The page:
Virtual DOD training wraps up

Later this month, the Defense Department will finish one of the largest virtual exercises ever with 28,000 U.S. and allied service members participating.

The Combined Joint Task Force Exercise, which will run its final phase from June 11 through June 22, will test the bounds of the Joint National Training Capability (JNTC), which is DOD officials' concept of how joint training will occur. JNTC involves live fire and simulated exercises, training and investing in technologies that will allow military services to work together in a battlefield scenario.

The exercise will present U.S. and multinational forces with realistic and dynamic exercise scenarios that closely replicate operational challenges military forces routinely encounter worldwide, according to a statement issued by Joint Forces Command officials in Norfolk, Va.

The event marks the first JNTC integration event in which training focuses on functional component commands. The exercise was designed to provide realistic training to prepare U.S. forces for joint and combined operations.

The forces will train using equipment and systems that incorporate the latest technology and support the full range of capabilities that may be required in various geographic theaters.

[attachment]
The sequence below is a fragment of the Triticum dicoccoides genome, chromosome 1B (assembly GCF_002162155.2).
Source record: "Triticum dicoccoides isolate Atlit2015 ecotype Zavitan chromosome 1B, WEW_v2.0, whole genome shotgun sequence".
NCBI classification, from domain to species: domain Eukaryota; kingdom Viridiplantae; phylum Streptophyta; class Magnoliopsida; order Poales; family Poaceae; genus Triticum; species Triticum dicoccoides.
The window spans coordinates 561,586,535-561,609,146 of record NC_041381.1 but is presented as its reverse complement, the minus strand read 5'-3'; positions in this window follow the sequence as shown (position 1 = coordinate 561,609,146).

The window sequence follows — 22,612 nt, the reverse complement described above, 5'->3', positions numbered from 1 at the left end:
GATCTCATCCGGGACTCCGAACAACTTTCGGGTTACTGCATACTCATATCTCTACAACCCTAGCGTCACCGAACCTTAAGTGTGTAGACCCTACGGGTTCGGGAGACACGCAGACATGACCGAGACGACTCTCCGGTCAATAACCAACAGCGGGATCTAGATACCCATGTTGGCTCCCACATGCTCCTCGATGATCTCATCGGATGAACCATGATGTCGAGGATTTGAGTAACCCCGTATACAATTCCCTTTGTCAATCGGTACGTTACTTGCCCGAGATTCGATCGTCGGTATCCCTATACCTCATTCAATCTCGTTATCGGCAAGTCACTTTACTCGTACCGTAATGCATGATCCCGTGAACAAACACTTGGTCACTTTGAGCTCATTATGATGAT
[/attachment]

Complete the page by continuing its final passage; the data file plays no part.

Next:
"This exercise provides all participants with invaluable experience in joint and coalition operations, and I'm especially impressed with the innovation and technical acumen that is enabling this JNTC event," said Navy Vice Adm. Gary Roughead, commander of the U.S. Second Fleet and Striking Fleet Atlantic. "Achieving and maintaining a more agile, responsive and connected force means we must train efficiently and effectively."

Live forces will conduct the joint training exercise throughout the southeastern United States and along the Atlantic Seaboard, while virtual participants will join the exercise from 20 sites nationwide.

Forces from the United States, United Kingdom, Canada, Netherlands, Germany, Peru, Norway, Italy, Denmark and France will be participating in the exercise.

Featured

  • Defense
    Soldiers from the Old Guard test the second iteration of the Integrated Visual Augmentation System (IVAS) capability set during an exercise at Fort Belvoir, VA in Fall 2019. Photo by Courtney Bacon

    IVAS and the future of defense acquisition

    The Army’s Integrated Visual Augmentation System has been in the works for years, but the potentially multibillion deal could mark a paradigm shift in how the Defense Department buys and leverages technology.

  • Cybersecurity
    Deputy Secretary of Homeland Security Alejandro Mayorkas  (U.S. Coast Guard photo by Petty Officer 3rd Class Lora Ratliff)

    Mayorkas announces cyber 'sprints' on ransomware, ICS, workforce

    The Homeland Security secretary announced a series of focused efforts to address issues around ransomware, critical infrastructure and the agency's workforce that will all be launched in the coming weeks.

Stay Connected